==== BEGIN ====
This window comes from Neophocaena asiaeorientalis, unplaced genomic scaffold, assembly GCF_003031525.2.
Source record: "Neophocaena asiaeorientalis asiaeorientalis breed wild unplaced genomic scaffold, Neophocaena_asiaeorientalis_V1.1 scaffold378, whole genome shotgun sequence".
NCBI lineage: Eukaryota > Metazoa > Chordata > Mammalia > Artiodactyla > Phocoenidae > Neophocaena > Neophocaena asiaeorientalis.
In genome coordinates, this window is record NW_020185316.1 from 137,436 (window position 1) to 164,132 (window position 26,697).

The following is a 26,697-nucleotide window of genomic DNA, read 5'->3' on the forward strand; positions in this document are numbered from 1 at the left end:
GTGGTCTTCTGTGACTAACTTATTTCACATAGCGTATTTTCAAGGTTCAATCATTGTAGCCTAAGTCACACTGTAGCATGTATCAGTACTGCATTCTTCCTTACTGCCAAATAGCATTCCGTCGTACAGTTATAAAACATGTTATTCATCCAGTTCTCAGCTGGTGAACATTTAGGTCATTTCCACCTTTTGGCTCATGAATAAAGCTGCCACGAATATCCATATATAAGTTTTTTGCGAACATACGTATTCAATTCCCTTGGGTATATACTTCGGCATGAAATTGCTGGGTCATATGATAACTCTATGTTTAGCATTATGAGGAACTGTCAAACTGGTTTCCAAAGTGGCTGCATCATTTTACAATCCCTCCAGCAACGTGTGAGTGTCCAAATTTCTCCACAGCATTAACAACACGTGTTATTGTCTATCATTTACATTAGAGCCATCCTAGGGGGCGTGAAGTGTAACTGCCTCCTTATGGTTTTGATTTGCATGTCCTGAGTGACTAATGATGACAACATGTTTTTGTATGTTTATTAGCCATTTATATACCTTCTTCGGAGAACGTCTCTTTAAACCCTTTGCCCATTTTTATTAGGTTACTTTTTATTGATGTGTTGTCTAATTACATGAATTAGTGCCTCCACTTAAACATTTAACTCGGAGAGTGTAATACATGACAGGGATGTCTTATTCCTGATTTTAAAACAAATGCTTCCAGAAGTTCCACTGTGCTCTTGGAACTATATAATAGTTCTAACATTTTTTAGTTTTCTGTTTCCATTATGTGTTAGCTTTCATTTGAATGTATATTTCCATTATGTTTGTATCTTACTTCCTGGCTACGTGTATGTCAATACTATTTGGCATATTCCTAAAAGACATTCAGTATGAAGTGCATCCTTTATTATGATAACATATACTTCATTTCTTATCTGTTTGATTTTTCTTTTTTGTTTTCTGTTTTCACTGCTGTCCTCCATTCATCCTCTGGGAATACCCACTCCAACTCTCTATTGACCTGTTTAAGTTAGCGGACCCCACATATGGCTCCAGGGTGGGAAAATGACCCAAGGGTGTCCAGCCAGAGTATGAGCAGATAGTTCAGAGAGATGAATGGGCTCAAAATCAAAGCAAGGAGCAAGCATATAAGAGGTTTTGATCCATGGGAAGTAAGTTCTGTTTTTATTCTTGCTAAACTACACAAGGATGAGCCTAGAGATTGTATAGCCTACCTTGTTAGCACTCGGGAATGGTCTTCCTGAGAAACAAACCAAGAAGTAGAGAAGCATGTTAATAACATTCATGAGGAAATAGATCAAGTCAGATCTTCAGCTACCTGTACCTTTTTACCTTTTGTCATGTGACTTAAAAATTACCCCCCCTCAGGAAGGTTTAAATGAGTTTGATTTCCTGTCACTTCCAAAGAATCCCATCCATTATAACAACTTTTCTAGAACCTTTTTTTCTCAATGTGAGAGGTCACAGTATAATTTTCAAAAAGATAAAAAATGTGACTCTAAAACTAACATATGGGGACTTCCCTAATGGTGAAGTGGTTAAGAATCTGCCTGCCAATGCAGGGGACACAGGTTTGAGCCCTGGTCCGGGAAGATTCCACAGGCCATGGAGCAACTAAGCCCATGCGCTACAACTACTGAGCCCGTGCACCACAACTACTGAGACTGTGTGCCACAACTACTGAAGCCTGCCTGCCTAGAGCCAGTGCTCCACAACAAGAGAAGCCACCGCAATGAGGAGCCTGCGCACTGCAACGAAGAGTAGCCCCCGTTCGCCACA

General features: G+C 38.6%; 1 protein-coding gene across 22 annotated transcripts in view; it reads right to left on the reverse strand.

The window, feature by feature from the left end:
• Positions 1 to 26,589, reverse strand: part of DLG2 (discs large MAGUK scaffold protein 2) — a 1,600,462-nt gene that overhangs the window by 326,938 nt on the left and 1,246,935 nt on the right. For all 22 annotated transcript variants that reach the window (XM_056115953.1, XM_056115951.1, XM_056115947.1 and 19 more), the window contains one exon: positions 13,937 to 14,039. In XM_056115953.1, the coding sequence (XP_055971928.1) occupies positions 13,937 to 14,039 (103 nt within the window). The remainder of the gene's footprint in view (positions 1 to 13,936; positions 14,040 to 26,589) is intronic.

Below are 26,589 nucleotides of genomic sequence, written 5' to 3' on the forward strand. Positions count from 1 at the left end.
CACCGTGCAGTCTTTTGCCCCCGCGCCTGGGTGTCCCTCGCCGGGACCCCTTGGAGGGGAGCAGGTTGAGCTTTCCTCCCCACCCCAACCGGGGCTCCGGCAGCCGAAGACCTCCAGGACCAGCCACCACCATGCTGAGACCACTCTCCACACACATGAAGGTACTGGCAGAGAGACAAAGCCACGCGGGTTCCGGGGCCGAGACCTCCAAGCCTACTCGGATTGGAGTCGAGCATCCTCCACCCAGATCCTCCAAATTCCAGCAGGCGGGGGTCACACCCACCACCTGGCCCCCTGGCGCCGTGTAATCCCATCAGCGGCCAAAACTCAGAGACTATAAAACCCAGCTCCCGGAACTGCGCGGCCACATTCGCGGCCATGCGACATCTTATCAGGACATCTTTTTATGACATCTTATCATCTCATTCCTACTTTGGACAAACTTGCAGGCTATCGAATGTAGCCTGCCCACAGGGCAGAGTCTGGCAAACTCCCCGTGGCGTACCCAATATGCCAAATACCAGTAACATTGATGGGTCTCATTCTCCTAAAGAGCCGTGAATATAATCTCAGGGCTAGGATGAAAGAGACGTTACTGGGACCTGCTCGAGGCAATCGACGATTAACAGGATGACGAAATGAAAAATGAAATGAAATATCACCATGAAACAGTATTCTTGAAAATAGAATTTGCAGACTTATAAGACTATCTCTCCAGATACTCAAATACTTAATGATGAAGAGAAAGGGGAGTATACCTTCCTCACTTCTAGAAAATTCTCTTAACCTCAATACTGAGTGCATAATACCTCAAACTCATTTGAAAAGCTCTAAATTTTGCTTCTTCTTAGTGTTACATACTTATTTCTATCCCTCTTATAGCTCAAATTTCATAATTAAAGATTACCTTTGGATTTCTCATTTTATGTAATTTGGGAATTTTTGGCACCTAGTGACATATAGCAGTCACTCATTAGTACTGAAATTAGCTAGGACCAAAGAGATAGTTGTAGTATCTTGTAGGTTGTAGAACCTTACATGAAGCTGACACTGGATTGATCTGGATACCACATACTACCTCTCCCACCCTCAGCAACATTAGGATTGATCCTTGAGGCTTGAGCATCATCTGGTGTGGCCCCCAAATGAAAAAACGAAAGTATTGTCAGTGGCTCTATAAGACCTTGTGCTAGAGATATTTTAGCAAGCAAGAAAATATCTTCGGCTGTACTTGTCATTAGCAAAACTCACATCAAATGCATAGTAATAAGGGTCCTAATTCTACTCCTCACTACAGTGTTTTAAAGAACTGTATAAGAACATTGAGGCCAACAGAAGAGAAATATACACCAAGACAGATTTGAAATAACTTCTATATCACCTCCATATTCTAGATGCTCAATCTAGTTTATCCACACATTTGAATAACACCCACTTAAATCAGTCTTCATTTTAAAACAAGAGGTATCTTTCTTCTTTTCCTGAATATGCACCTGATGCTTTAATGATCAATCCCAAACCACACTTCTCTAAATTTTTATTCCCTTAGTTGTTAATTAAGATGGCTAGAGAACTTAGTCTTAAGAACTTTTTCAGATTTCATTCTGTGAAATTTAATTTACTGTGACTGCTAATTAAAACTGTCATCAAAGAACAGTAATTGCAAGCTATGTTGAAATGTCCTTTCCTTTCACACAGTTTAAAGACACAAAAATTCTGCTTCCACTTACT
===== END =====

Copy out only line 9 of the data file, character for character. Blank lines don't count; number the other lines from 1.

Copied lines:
• Positions 1 to 26,589, reverse strand: part of DLG2 (discs large MAGUK scaffold protein 2) — a 1,600,462-nt gene that overhangs the window by 326,938 nt on the left and 1,246,935 nt on the right. For all 22 annotated transcript variants that reach the window (XM_056115953.1, XM_056115951.1, XM_056115947.1 and 19 more), the window contains one exon: positions 13,937 to 14,039. In XM_056115953.1, the coding sequence (XP_055971928.1) occupies positions 13,937 to 14,039 (103 nt within the window). The remainder of the gene's footprint in view (positions 1 to 13,936; positions 14,040 to 26,589) is intronic.